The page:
With other retailers announcing in recent days that electricity tariffs are unlikely to move up much in the next few years, Meridian said it had undertaken "some tariff changes repositioning to mid-market pricing and recover higher lines costs" and that the company anticipated "further pricing pressure."

Transmission costs rose 33 percent, or $14 million, in the half year under review, largely reflecting the cost of monopoly national grid operator Transpower's upgrade programme.

"The Electricity Authority's proposed transmission pricing methodology changes, if implemented, are likely to benefit Meridian over time," the company says, placing it at odds with most of its competitors, who are alarmed by the proposals, which will shift transmission costs to be less heavily borne by South Island generators.

(BusinessDesk)

© Scoop Media

 
 
 
 
 
Business Headlines | Sci-Tech Headlines

 

Power Outages, Roads Close: Easter Storm Moving Down Country

The NZ Transport Agency says storm conditions at the start of the Easter break are making driving hazardous in Auckland and Northland and it advises people extreme care is needed on the regions’ state highways and roads... More>>

ALSO:

Houses (& Tobacco) Lead Inflation: CPI Up 0.3% In March Quarter

The consumers price index (CPI) rose 0.3 percent in the March 2014 quarter, Statistics New Zealand said today. Higher tobacco and housing prices were partly countered by seasonally cheaper international air fares, vegetables, and package holidays. More>>

ALSO:

Notoriously Reliable Predictions: Budget To Show Rise In Full-Time Income To 2018: English

This year’s Budget will forecast wage increases through to 2018 amounting to a $10,500 a year increase in average full time earnings over six years to $62,200 a year, says Finance Minister Bill English in a speech urging voters not to “put all of this at risk” by changing the government. More>>

ALSO:

Prices Up, Volume Down: March NZ House Sales Drop 10% As Loan Curbs Bite

New Zealand house sales dropped 10 percent in March from a year earlier as the Reserve Bank’s restrictions on low-equity mortgages continue to weigh on sales of cheaper property. More>>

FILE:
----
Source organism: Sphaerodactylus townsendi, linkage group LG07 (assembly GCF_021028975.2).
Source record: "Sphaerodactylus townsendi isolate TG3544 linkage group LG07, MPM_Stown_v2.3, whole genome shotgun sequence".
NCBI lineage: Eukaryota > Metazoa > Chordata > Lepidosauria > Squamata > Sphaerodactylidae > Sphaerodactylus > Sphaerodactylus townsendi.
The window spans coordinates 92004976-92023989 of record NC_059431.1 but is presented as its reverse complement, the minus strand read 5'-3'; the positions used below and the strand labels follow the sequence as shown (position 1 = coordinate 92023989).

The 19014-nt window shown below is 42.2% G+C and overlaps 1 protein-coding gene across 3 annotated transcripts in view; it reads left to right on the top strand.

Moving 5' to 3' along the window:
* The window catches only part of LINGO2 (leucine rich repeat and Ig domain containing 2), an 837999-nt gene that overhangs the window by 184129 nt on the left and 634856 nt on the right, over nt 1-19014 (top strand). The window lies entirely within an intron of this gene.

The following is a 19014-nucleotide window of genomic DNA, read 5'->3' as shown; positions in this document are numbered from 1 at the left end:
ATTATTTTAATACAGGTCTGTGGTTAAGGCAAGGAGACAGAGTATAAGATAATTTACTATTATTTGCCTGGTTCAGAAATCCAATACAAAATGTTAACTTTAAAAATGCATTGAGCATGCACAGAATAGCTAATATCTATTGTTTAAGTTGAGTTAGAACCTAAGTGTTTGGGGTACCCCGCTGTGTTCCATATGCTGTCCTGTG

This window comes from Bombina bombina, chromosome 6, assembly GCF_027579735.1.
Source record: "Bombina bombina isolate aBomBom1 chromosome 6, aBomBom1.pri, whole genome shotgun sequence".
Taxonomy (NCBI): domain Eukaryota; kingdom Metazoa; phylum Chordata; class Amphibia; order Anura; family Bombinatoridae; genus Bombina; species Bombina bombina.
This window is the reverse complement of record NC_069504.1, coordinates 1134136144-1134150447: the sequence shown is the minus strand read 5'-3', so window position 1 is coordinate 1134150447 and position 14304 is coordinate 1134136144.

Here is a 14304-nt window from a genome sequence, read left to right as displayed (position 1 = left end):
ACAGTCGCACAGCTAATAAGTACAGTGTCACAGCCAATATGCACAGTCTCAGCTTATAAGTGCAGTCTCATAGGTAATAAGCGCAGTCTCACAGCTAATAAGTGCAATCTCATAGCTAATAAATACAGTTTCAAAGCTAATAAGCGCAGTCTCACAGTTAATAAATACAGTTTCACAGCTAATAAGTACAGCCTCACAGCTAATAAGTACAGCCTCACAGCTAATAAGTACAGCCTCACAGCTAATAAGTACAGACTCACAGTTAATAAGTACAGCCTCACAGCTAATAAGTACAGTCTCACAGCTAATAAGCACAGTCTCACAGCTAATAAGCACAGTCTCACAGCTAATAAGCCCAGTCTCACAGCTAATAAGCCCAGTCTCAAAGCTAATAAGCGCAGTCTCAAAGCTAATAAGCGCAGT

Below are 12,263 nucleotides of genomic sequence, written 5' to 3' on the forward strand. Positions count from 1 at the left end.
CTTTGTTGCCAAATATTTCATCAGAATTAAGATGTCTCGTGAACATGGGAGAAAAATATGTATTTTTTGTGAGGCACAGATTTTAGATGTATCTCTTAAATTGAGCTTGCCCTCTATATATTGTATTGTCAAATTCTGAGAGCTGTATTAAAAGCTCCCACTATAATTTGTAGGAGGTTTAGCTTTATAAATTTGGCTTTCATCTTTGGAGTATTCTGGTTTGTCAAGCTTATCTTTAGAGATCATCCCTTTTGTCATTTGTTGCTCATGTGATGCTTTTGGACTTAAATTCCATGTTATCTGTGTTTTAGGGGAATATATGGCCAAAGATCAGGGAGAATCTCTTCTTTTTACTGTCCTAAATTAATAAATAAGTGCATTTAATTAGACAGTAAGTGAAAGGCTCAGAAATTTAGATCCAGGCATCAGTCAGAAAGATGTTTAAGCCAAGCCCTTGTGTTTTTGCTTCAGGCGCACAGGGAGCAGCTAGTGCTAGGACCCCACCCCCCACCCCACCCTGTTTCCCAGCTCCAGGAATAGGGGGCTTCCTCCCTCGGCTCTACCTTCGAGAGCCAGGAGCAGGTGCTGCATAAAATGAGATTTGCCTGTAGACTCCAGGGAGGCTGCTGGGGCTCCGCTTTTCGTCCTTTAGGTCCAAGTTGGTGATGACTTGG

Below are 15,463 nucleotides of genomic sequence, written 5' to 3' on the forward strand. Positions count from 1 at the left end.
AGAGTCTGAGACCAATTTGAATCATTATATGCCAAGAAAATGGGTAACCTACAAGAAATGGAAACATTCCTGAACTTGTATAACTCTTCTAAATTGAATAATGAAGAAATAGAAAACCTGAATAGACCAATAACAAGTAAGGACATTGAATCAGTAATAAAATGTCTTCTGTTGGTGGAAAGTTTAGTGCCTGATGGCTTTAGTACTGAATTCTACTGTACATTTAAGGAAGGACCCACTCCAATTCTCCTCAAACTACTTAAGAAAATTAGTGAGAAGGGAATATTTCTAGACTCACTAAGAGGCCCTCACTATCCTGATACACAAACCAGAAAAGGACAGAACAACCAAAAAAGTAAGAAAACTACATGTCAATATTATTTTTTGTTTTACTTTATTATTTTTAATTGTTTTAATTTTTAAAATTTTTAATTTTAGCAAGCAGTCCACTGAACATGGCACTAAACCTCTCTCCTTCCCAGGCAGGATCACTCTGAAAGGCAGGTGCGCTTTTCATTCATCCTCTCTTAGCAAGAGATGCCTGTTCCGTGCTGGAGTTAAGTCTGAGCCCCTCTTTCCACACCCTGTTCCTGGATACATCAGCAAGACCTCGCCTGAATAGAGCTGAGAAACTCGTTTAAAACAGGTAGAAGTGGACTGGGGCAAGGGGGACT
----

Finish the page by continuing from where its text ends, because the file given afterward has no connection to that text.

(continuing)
ALSO:

Scoop Business: Chorus To Appeal Copper Pricing Judgment

Chorus will appeal a High Court ruling upholding the Commerce Commission’s determination setting the regulated prices on the telecommunications network operator’s copper lines. More>>

ALSO:

Earlier:

Cars: Precautionary Recalls Announced For Toyota Vehicles

Toyota advises that a number of its New Zealand vehicles are affected by a series of precautionary global recalls. Toyota New Zealand General Manager Customer Services Spencer Morris stressed that the recalls are precautionary. More>>

ALSO:

'Gardening Club': Air Freight Cartel Nets Almost $12 Million In Penalties

The High Court in Auckland has today ordered Swiss company Kuehne + Nagel International AG to pay a penalty of $3.1 million plus costs for breaches of the Commerce Act. Kuehne + Nagel’s penalty brings the total penalties ordered in this case to $11.95 million ... More>>

ALSO:

Crown Accounts: Revenue Below Projections

Core Crown tax revenue has increased by $1.9 billion (or 5.0%) compared to the same time last year. However this was $1.1 billion less than expected and is reflected across most tax types, continuing the pattern of recent months. More>>

ALSO:

Get More From Scoop

 
 
Computer Power Plus
 
 
 
 
 
 
 
 
Business
Search Scoop  
 
 
Powered by Vodafone
NZ independent news